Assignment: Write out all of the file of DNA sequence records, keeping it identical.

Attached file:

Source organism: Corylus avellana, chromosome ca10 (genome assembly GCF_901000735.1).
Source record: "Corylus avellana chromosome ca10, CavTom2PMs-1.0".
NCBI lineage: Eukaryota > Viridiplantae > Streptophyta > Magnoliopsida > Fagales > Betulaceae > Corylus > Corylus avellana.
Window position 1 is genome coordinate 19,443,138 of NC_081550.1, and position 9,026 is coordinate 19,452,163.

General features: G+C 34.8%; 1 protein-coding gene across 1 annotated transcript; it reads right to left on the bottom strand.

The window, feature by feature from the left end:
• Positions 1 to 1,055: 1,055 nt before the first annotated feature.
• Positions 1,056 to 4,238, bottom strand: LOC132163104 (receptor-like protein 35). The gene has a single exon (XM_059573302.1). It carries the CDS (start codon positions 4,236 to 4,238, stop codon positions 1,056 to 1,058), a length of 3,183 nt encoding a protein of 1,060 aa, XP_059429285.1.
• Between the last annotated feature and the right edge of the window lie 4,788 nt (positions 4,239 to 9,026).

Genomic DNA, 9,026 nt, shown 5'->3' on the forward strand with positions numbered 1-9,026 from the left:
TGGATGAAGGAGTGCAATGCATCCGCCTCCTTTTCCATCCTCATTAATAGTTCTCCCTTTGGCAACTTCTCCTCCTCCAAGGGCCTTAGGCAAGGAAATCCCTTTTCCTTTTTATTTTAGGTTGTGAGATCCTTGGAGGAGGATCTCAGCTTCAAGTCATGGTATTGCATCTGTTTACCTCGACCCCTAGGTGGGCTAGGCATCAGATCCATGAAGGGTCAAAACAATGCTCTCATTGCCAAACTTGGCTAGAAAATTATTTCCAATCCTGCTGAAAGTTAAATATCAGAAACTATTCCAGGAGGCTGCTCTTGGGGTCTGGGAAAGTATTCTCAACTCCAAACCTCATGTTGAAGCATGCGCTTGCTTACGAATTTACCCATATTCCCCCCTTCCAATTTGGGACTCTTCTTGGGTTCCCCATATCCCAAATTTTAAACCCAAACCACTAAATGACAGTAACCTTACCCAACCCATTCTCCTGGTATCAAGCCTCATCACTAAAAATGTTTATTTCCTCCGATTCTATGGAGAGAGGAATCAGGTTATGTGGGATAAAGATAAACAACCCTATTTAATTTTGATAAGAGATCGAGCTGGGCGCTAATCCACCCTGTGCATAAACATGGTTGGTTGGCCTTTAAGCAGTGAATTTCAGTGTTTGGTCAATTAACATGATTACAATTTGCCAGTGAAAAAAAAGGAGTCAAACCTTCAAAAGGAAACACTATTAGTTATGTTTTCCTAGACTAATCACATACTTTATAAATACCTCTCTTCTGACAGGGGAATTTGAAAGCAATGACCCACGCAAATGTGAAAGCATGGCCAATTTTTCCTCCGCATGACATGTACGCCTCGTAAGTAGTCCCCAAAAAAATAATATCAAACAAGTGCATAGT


Source organism: Corylus avellana, chromosome ca10 (genome assembly GCF_901000735.1).
Source record: "Corylus avellana chromosome ca10, CavTom2PMs-1.0".
NCBI lineage: Eukaryota > Viridiplantae > Streptophyta > Magnoliopsida > Fagales > Betulaceae > Corylus > Corylus avellana.
Window position 1 is genome coordinate 19,443,138 of NC_081550.1, and position 9,026 is coordinate 19,452,163.

General features: G+C 34.8%; 1 protein-coding gene across 1 annotated transcript; it reads right to left on the bottom strand.

The window, feature by feature from the left end:
• Positions 1 to 1,055: 1,055 nt before the first annotated feature.
• Positions 1,056 to 4,238, bottom strand: LOC132163104 (receptor-like protein 35). The gene has a single exon (XM_059573302.1). It carries the CDS (start codon positions 4,236 to 4,238, stop codon positions 1,056 to 1,058), a length of 3,183 nt encoding a protein of 1,060 aa, XP_059429285.1.
• Between the last annotated feature and the right edge of the window lie 4,788 nt (positions 4,239 to 9,026).

Genomic DNA, 9,026 nt, shown 5'->3' on the forward strand with positions numbered 1-9,026 from the left:
TGGATGAAGGAGTGCAATGCATCCGCCTCCTTTTCCATCCTCATTAATAGTTCTCCCTTTGGCAACTTCTCCTCCTCCAAGGGCCTTAGGCAAGGAAATCCCTTTTCCTTTTTATTTTAGGTTGTGAGATCCTTGGAGGAGGATCTCAGCTTCAAGTCATGGTATTGCATCTGTTTACCTCGACCCCTAGGTGGGCTAGGCATCAGATCCATGAAGGGTCAAAACAATGCTCTCATTGCCAAACTTGGCTAGAAAATTATTTCCAATCCTGCTGAAAGTTAAATATCAGAAACTATTCCAGGAGGCTGCTCTTGGGGTCTGGGAAAGTATTCTCAACTCCAAACCTCATGTTGAAGCATGCGCTTGCTTACGAATTTACCCATATTCCCCCCTTCCAATTTGGGACTCTTCTTGGGTTCCCCATATCCCAAATTTTAAACCCAAACCACTAAATGACAGTAACCTTACCCAACCCATTCTCCTGGTATCAAGCCTCATCACTAAAAATGTTTATTTCCTCCGATTCTATGGAGAGAGGAATCAGGTTATGTGGGATAAAGATAAACAACCCTATTTAATTTTGATAAGAGATCGAGCTGGGCGCTAATCCACCCTGTGCATAAACATGGTTGGTTGGCCTTTAAGCAGTGAATTTCAGTGTTTGGTCAATTAACATGATTACAATTTGCCAGTGAAAAAAAAGGAGTCAAACCTTCAAAAGGAAACACTATTAGTTATGTTTTCCTAGACTAATCACATACTTTATAAATACCTCTCTTCTGACAGGGGAATTTGAAAGCAATGACCCACGCAAATGTGAAAGCATGGCCAATTTTTCCTCCGCATGACATGTACGCCTCGTAAGTAGTCCCCAAAAAAATAATATCAAACAAGTGCATAGT